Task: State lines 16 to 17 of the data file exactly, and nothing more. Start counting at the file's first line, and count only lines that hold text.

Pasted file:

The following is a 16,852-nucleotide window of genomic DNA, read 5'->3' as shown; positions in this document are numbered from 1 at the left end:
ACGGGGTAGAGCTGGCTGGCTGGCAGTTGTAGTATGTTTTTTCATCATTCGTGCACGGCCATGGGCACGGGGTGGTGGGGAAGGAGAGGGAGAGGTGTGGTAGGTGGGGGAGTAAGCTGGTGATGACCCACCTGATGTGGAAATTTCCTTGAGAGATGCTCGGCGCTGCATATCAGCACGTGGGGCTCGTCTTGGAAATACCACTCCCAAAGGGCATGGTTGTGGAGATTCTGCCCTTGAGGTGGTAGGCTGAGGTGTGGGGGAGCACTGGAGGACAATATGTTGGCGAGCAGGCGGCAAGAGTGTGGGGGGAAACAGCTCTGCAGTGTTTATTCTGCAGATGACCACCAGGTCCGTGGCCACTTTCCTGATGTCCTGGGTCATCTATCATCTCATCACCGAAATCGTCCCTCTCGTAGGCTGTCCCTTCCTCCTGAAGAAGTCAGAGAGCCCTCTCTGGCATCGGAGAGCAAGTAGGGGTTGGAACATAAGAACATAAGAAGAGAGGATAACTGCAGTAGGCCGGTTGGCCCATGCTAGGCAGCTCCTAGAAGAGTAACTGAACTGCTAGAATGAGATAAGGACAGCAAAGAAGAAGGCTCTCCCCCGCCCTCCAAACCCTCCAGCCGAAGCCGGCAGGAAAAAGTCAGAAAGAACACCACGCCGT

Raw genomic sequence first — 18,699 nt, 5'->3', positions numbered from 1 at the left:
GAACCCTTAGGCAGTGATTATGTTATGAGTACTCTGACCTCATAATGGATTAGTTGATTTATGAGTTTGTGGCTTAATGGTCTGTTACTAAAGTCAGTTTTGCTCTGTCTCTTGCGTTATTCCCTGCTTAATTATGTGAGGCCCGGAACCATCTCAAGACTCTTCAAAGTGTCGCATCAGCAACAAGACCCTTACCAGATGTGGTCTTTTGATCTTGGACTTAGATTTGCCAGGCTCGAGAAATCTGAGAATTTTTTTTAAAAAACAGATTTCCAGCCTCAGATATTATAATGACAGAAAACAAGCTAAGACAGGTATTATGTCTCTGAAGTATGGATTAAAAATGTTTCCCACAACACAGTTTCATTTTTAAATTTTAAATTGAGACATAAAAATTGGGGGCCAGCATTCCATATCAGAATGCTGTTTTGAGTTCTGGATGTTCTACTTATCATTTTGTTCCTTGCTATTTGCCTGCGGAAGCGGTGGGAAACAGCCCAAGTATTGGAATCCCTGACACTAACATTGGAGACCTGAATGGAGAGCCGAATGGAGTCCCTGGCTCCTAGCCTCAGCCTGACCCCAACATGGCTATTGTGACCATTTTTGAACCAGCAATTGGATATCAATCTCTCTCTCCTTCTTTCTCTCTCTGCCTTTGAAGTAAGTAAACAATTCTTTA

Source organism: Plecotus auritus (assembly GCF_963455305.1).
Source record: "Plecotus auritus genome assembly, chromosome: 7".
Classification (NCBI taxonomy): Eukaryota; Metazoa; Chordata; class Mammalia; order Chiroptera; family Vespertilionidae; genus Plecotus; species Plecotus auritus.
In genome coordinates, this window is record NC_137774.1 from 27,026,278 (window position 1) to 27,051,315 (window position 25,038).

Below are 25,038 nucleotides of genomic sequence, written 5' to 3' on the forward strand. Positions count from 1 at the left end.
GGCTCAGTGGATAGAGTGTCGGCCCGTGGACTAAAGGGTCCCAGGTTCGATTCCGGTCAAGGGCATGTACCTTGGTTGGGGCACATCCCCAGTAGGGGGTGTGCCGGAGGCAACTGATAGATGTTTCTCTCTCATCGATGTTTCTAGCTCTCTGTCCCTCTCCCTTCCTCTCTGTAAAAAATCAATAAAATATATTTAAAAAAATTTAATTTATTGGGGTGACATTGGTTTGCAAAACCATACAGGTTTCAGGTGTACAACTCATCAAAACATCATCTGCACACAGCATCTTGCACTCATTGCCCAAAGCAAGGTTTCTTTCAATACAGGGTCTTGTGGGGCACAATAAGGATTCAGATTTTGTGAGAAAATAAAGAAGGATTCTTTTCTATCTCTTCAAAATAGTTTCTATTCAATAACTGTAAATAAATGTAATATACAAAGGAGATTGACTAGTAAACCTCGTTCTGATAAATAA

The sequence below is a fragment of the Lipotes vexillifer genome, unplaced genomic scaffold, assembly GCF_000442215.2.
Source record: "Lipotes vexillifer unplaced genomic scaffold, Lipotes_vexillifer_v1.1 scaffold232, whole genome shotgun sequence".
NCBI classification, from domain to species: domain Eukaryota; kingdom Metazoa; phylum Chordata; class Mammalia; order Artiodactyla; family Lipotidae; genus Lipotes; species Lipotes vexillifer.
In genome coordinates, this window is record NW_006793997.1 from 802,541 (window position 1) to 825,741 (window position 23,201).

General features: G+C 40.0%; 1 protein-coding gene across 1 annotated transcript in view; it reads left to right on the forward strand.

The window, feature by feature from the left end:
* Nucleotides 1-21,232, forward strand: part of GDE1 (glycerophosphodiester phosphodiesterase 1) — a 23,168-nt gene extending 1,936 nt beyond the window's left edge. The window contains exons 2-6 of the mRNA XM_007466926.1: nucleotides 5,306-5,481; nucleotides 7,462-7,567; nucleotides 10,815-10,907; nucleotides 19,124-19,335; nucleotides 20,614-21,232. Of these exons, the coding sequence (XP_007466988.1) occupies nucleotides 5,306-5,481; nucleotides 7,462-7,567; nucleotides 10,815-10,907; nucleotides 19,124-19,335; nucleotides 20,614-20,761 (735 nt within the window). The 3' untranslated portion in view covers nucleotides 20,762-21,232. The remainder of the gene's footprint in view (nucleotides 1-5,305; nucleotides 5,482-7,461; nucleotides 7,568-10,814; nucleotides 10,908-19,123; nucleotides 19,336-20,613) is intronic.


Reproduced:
The window, feature by feature from the left end:
* Nucleotides 1-21,232, forward strand: part of GDE1 (glycerophosphodiester phosphodiesterase 1) — a 23,168-nt gene extending 1,936 nt beyond the window's left edge. The window contains exons 2-6 of the mRNA XM_007466926.1: nucleotides 5,306-5,481; nucleotides 7,462-7,567; nucleotides 10,815-10,907; nucleotides 19,124-19,335; nucleotides 20,614-21,232. Of these exons, the coding sequence (XP_007466988.1) occupies nucleotides 5,306-5,481; nucleotides 7,462-7,567; nucleotides 10,815-10,907; nucleotides 19,124-19,335; nucleotides 20,614-20,761 (735 nt within the window). The 3' untranslated portion in view covers nucleotides 20,762-21,232. The remainder of the gene's footprint in view (nucleotides 1-5,305; nucleotides 5,482-7,461; nucleotides 7,568-10,814; nucleotides 10,908-19,123; nucleotides 19,336-20,613) is intronic.